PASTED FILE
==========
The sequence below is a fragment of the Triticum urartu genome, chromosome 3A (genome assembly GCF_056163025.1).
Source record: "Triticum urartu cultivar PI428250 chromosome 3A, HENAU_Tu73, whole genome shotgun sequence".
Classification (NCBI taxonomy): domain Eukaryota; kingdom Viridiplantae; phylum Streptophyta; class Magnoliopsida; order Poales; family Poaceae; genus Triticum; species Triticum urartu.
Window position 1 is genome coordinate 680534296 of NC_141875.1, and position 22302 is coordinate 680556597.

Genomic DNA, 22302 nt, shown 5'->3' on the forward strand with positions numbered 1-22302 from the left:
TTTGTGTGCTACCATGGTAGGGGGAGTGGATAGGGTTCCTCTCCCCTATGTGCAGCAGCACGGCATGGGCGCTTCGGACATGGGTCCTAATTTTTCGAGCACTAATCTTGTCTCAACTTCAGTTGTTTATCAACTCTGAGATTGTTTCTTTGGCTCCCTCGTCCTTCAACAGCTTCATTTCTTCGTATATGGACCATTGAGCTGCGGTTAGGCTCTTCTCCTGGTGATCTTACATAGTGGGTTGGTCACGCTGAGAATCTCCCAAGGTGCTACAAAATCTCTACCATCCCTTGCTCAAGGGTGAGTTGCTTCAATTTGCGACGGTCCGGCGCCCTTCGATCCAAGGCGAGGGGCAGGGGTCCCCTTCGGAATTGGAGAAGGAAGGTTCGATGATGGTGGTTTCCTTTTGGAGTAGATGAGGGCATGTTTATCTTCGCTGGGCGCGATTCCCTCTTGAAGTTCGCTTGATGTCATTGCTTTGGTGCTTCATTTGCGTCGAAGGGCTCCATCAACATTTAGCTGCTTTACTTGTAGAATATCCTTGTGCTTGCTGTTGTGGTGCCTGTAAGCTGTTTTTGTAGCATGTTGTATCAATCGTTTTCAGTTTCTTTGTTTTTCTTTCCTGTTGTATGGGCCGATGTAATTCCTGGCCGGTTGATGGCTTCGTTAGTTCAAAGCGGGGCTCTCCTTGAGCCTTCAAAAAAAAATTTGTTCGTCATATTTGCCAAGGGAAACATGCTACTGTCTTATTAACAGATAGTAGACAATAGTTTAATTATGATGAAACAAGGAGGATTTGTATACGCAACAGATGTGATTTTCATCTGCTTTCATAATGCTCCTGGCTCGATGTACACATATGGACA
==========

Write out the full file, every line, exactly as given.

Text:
The sequence below is a fragment of the Triticum urartu genome, chromosome 3A (genome assembly GCF_056163025.1).
Source record: "Triticum urartu cultivar PI428250 chromosome 3A, HENAU_Tu73, whole genome shotgun sequence".
Classification (NCBI taxonomy): domain Eukaryota; kingdom Viridiplantae; phylum Streptophyta; class Magnoliopsida; order Poales; family Poaceae; genus Triticum; species Triticum urartu.
Window position 1 is genome coordinate 680534296 of NC_141875.1, and position 22302 is coordinate 680556597.

Genomic DNA, 22302 nt, shown 5'->3' on the forward strand with positions numbered 1-22302 from the left:
TTTGTGTGCTACCATGGTAGGGGGAGTGGATAGGGTTCCTCTCCCCTATGTGCAGCAGCACGGCATGGGCGCTTCGGACATGGGTCCTAATTTTTCGAGCACTAATCTTGTCTCAACTTCAGTTGTTTATCAACTCTGAGATTGTTTCTTTGGCTCCCTCGTCCTTCAACAGCTTCATTTCTTCGTATATGGACCATTGAGCTGCGGTTAGGCTCTTCTCCTGGTGATCTTACATAGTGGGTTGGTCACGCTGAGAATCTCCCAAGGTGCTACAAAATCTCTACCATCCCTTGCTCAAGGGTGAGTTGCTTCAATTTGCGACGGTCCGGCGCCCTTCGATCCAAGGCGAGGGGCAGGGGTCCCCTTCGGAATTGGAGAAGGAAGGTTCGATGATGGTGGTTTCCTTTTGGAGTAGATGAGGGCATGTTTATCTTCGCTGGGCGCGATTCCCTCTTGAAGTTCGCTTGATGTCATTGCTTTGGTGCTTCATTTGCGTCGAAGGGCTCCATCAACATTTAGCTGCTTTACTTGTAGAATATCCTTGTGCTTGCTGTTGTGGTGCCTGTAAGCTGTTTTTGTAGCATGTTGTATCAATCGTTTTCAGTTTCTTTGTTTTTCTTTCCTGTTGTATGGGCCGATGTAATTCCTGGCCGGTTGATGGCTTCGTTAGTTCAAAGCGGGGCTCTCCTTGAGCCTTCAAAAAAAAATTTGTTCGTCATATTTGCCAAGGGAAACATGCTACTGTCTTATTAACAGATAGTAGACAATAGTTTAATTATGATGAAACAAGGAGGATTTGTATACGCAACAGATGTGATTTTCATCTGCTTTCATAATGCTCCTGGCTCGATGTACACATATGGACA